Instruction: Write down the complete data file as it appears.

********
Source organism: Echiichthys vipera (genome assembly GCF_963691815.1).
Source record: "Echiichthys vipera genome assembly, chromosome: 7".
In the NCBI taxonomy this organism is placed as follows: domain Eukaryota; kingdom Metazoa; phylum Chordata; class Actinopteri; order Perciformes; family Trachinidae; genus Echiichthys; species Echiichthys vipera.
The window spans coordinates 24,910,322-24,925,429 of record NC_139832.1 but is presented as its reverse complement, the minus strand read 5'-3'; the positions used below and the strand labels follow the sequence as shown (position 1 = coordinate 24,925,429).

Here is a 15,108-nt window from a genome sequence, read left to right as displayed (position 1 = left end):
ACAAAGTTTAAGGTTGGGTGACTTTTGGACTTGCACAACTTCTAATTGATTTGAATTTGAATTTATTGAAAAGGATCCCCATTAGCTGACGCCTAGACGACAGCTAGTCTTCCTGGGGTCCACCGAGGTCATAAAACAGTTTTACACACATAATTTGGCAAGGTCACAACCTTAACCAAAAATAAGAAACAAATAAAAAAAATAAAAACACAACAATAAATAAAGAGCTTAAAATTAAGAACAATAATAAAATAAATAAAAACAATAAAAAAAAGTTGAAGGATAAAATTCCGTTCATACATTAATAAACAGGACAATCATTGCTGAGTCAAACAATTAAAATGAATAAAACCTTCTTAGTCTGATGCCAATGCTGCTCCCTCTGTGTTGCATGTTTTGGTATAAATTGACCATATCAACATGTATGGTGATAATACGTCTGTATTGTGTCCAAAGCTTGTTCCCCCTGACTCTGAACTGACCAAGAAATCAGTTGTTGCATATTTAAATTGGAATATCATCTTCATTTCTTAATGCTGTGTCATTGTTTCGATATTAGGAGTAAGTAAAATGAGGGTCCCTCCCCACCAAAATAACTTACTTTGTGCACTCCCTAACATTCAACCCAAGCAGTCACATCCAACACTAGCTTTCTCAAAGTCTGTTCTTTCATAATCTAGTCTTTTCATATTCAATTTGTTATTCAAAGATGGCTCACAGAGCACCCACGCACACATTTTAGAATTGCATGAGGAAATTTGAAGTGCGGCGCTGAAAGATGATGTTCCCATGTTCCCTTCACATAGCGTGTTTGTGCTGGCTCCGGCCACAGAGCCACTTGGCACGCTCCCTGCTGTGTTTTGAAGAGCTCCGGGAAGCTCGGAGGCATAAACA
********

Source organism: Echiichthys vipera (genome assembly GCF_963691815.1).
Source record: "Echiichthys vipera genome assembly, chromosome: 7".
In the NCBI taxonomy this organism is placed as follows: domain Eukaryota; kingdom Metazoa; phylum Chordata; class Actinopteri; order Perciformes; family Trachinidae; genus Echiichthys; species Echiichthys vipera.
The window spans coordinates 24,910,322-24,925,429 of record NC_139832.1 but is presented as its reverse complement, the minus strand read 5'-3'; the positions used below and the strand labels follow the sequence as shown (position 1 = coordinate 24,925,429).

Here is a 15,108-nt window from a genome sequence, read left to right as displayed (position 1 = left end):
ACAAAGTTTAAGGTTGGGTGACTTTTGGACTTGCACAACTTCTAATTGATTTGAATTTGAATTTATTGAAAAGGATCCCCATTAGCTGACGCCTAGACGACAGCTAGTCTTCCTGGGGTCCACCGAGGTCATAAAACAGTTTTACACACATAATTTGGCAAGGTCACAACCTTAACCAAAAATAAGAAACAAATAAAAAAAATAAAAACACAACAATAAATAAAGAGCTTAAAATTAAGAACAATAATAAAATAAATAAAAACAATAAAAAAAAGTTGAAGGATAAAATTCCGTTCATACATTAATAAACAGGACAATCATTGCTGAGTCAAACAATTAAAATGAATAAAACCTTCTTAGTCTGATGCCAATGCTGCTCCCTCTGTGTTGCATGTTTTGGTATAAATTGACCATATCAACATGTATGGTGATAATACGTCTGTATTGTGTCCAAAGCTTGTTCCCCCTGACTCTGAACTGACCAAGAAATCAGTTGTTGCATATTTAAATTGGAATATCATCTTCATTTCTTAATGCTGTGTCATTGTTTCGATATTAGGAGTAAGTAAAATGAGGGTCCCTCCCCACCAAAATAACTTACTTTGTGCACTCCCTAACATTCAACCCAAGCAGTCACATCCAACACTAGCTTTCTCAAAGTCTGTTCTTTCATAATCTAGTCTTTTCATATTCAATTTGTTATTCAAAGATGGCTCACAGAGCACCCACGCACACATTTTAGAATTGCATGAGGAAATTTGAAGTGCGGCGCTGAAAGATGATGTTCCCATGTTCCCTTCACATAGCGTGTTTGTGCTGGCTCCGGCCACAGAGCCACTTGGCACGCTCCCTGCTGTGTTTTGAAGAGCTCCGGGAAGCTCGGAGGCATAAACA